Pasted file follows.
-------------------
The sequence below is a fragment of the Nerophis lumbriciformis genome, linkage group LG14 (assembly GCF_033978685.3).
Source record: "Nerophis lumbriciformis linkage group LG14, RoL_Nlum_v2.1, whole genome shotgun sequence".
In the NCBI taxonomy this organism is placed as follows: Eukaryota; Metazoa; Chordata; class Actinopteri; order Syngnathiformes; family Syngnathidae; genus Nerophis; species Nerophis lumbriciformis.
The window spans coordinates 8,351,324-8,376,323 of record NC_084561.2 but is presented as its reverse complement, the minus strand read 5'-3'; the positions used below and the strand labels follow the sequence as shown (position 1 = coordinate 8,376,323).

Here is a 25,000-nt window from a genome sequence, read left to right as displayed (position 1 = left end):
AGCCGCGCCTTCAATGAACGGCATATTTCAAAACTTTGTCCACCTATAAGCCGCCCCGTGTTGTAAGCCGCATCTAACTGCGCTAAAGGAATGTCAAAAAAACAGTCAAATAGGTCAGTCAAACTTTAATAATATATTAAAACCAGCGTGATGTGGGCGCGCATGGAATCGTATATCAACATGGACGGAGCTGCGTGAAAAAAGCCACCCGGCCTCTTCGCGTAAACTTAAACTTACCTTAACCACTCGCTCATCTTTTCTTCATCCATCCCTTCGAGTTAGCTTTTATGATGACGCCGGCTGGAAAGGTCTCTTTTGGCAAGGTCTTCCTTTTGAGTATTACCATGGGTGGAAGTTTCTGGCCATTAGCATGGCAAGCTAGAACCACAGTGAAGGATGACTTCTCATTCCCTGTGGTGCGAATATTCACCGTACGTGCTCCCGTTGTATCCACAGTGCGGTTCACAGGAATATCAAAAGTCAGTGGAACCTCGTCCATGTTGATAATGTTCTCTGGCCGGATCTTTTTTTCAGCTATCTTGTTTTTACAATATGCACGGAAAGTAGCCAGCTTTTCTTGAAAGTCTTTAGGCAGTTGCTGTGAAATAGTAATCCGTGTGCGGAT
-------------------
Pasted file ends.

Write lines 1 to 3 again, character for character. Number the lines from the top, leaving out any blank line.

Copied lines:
The sequence below is a fragment of the Nerophis lumbriciformis genome, linkage group LG14 (assembly GCF_033978685.3).
Source record: "Nerophis lumbriciformis linkage group LG14, RoL_Nlum_v2.1, whole genome shotgun sequence".
In the NCBI taxonomy this organism is placed as follows: Eukaryota; Metazoa; Chordata; class Actinopteri; order Syngnathiformes; family Syngnathidae; genus Nerophis; species Nerophis lumbriciformis.